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Mexican port terminal administrator Contecon Manzanillo is working on further automating its processes in order to improve its operations and handle an increase in the port's activities.
Contecon will invest US$2.5mn this year in a semi-automation plan that is expected to increase productivity at the terminal by 25%.
Since Contecon began operations, it bet heavily on technology and process automation, Jorge Kogakis (pictured), the company's director of operations, told BNamericas.
According to Kogakis, automating processes in port terminals brings about tangible benefits to both users and operators, such as improving workers' safety and increasing productivity. "Automation also allows us, the terminal's operator, to ensure the reliability of the collected information and manage variations in cargo volume, avoiding operative mistakes that could result in a loss of efficiency and service quality."
The resources invested in the semi-automation plan will support the operator's current focus on information transparency, which includes a container tracking tool and an optical character recognition system. These are being implemented in the port's cranes, as well as in the entry and exit booths.
The optical character recognition tool, which is made up of high-definition cameras that capture a container's ID number and the tract's assigned code, will allow Contecon to record movements and improve loading and unloading times.
A second component, the Smart Port Solution, combines an integrated, high-precision global positioning system and a radio frequency identification system, which will be implemented in a modular fashion.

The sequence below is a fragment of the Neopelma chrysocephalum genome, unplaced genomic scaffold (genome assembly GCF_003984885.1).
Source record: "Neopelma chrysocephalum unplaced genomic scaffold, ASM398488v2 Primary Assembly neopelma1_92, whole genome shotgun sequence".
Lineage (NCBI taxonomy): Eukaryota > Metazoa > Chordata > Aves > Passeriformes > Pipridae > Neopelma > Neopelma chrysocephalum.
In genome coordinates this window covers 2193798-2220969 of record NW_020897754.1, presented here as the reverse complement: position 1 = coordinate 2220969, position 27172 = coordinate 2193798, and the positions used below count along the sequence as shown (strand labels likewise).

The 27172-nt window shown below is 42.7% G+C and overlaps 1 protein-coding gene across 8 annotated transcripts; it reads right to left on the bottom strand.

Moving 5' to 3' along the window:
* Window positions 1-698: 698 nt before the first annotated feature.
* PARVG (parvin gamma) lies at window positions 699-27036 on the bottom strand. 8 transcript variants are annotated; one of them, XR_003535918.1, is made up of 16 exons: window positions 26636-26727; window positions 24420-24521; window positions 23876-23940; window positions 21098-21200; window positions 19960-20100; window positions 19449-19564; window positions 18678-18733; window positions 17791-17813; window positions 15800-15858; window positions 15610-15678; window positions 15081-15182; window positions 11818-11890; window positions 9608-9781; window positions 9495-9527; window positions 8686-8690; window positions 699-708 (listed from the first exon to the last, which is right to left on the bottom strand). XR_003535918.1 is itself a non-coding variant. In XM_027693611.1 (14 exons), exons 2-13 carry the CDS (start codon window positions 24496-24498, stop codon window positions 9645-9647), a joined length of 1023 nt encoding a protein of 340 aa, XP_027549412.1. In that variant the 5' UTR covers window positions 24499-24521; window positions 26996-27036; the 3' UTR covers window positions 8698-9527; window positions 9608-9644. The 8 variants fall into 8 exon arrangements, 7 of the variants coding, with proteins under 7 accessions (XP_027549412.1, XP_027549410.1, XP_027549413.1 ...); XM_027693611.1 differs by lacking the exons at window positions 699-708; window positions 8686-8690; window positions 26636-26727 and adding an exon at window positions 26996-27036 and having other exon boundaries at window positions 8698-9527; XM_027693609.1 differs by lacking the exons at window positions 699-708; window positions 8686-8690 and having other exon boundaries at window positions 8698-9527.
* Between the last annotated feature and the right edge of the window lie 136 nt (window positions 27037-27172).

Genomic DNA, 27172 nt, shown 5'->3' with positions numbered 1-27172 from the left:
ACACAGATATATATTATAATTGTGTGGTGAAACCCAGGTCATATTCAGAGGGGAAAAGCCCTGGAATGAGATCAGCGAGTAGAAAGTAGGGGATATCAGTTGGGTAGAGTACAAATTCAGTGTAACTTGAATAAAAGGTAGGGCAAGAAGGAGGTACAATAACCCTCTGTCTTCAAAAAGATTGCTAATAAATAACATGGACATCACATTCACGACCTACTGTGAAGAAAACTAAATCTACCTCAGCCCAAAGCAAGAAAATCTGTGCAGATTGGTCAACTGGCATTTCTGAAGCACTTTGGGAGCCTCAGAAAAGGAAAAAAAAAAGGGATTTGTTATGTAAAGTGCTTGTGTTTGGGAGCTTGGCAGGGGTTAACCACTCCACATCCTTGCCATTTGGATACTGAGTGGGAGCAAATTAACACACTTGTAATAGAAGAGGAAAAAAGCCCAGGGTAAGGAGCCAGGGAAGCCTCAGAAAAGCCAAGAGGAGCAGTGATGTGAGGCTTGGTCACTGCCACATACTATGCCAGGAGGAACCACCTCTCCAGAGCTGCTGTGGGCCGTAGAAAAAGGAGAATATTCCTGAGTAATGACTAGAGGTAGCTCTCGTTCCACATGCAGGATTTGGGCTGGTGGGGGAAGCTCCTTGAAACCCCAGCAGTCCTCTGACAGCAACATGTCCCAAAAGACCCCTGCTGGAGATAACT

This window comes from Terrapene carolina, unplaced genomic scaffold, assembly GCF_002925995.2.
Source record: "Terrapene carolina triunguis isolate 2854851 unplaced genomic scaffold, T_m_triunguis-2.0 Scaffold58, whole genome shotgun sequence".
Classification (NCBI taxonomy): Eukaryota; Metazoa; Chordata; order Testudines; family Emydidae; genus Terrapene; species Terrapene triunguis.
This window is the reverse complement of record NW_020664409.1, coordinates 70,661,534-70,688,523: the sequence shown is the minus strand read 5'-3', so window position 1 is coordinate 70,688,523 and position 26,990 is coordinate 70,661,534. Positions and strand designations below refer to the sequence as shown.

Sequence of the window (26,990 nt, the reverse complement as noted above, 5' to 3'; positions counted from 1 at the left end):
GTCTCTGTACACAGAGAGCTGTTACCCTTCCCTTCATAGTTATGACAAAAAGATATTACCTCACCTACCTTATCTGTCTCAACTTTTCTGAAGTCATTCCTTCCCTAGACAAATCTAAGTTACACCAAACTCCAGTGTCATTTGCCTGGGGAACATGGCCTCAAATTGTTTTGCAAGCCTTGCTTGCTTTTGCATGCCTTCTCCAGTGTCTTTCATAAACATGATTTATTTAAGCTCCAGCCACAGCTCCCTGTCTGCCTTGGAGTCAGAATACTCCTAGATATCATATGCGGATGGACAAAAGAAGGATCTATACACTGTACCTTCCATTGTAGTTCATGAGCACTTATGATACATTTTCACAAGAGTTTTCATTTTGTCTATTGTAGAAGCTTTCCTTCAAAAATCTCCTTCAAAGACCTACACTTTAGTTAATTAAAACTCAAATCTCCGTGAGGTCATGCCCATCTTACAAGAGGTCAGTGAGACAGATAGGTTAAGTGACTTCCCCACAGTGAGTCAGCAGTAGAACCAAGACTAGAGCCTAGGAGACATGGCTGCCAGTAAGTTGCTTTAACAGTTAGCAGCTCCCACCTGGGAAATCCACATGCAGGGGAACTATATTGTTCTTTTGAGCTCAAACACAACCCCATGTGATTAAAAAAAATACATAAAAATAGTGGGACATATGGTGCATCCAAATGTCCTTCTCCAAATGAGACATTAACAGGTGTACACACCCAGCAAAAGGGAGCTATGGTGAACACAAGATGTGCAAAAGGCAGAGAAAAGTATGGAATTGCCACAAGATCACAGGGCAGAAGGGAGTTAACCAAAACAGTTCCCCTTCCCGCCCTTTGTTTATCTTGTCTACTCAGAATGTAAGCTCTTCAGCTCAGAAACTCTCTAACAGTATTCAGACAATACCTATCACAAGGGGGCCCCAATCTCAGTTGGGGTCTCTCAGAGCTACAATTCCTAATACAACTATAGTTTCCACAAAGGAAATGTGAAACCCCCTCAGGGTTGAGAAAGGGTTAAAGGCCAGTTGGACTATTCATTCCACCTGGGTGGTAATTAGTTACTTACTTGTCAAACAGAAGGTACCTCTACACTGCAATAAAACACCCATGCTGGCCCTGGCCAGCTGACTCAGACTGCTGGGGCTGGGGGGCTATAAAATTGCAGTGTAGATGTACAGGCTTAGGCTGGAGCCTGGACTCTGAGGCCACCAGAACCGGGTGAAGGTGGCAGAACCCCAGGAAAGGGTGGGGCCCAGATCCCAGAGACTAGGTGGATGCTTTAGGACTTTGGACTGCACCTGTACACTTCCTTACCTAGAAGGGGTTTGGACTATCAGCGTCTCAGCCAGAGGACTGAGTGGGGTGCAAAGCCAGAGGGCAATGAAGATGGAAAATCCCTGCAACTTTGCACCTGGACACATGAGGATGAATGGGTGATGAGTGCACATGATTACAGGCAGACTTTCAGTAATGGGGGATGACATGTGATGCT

This solution promotes an agile interaction between operators and the port's equipment, creating a virtual map of the terminal. Any movement in the port can be monitored in real time, which promotes assertive decision-making processes in order to make processes more efficient, said Kogakis.
The benefits are not limited to the terminal's operator, as customers will also be able to keep track of their merchandise and validate processes through Contecon's webpage.
SUPPLIERS AND TECHNOLOGY
Contecon Manzanillo, a subsidiary of Philippine group International Container Terminal Services, won a concession in 2009 to operate a terminal specialized in containers (Tec II) in the northern part of the Manzanillo port in the Mexican state of Colima.
According to Kogakis, investing in technology and process automation has been a key part of the company's operations. For instance, Contecon acquired the Navis N4 terminal operating system in 2011, two years before it received its first container ship.
The executive underscored the importance of partnering with technology suppliers in keeping the terminal up to date with the latest solutions.
In addition to high-definition cameras from a Swiss supplier that make loading and unloading activities more efficient, Contecon automated terminal container yard operations with Finnish technology.
The terminal's new additions, such as the Smart Port platform, interact with the N4 terminal operating system.
Last year Contecon Manzanillo saw a 27% increase in the amount of containers that pass through the terminal compared to 2015. In line with the port's development plan, the growth rate expected for this year is 15%.
"Contecon expects to move approximately 770,000 TEUs this year, and from 2014 to date the port terminal has grown 70%," said Kogakis, who attributed part of the growth to the company's investments in process automation.